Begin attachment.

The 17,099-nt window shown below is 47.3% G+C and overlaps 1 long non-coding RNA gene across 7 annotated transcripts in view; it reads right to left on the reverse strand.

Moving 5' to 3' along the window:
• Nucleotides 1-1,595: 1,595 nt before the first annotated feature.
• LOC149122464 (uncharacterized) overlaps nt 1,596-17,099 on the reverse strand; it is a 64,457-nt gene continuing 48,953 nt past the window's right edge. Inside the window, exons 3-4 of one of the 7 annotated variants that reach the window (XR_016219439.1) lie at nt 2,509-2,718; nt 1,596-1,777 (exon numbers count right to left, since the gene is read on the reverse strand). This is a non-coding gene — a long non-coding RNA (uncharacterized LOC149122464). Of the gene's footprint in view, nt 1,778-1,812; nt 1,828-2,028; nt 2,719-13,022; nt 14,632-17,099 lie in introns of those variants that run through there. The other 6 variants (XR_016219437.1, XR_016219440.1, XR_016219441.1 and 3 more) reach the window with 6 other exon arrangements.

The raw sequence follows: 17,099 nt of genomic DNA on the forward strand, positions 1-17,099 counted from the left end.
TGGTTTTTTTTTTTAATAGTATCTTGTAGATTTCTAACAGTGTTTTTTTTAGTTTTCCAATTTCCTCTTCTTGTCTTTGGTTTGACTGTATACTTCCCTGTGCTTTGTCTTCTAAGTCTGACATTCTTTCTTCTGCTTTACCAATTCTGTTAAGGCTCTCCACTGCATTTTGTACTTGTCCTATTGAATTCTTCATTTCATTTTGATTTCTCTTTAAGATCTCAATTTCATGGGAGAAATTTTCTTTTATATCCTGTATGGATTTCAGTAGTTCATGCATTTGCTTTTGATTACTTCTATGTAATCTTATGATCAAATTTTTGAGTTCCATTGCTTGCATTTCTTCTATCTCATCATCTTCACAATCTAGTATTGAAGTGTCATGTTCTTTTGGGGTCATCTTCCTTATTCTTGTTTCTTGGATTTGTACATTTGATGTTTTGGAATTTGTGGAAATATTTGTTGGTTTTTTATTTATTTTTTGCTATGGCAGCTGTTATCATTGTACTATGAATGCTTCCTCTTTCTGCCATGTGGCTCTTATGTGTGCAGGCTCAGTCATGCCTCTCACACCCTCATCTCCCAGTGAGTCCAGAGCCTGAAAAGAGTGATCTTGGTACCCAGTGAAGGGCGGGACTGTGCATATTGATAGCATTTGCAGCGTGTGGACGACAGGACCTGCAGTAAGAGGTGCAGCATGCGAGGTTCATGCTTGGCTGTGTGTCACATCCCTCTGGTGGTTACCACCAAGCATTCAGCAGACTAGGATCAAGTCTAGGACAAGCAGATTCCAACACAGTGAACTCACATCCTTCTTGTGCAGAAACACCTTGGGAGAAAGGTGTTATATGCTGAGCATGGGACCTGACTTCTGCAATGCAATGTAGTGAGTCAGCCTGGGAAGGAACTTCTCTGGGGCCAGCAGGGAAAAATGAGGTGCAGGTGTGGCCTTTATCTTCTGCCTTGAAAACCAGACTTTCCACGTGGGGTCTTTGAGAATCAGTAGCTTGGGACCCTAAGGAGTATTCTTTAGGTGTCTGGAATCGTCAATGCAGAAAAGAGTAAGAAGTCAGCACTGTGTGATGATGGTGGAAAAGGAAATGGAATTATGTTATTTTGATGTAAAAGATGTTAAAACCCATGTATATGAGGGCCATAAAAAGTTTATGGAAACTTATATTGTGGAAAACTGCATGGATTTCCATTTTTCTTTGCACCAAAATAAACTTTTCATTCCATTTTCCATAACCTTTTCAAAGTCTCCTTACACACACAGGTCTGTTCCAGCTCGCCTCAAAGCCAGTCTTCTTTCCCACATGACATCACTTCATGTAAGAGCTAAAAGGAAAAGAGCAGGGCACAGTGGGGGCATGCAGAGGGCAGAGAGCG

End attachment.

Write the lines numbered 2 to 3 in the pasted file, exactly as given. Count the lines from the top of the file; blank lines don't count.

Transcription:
Moving 5' to 3' along the window:
• Nucleotides 1-1,595: 1,595 nt before the first annotated feature.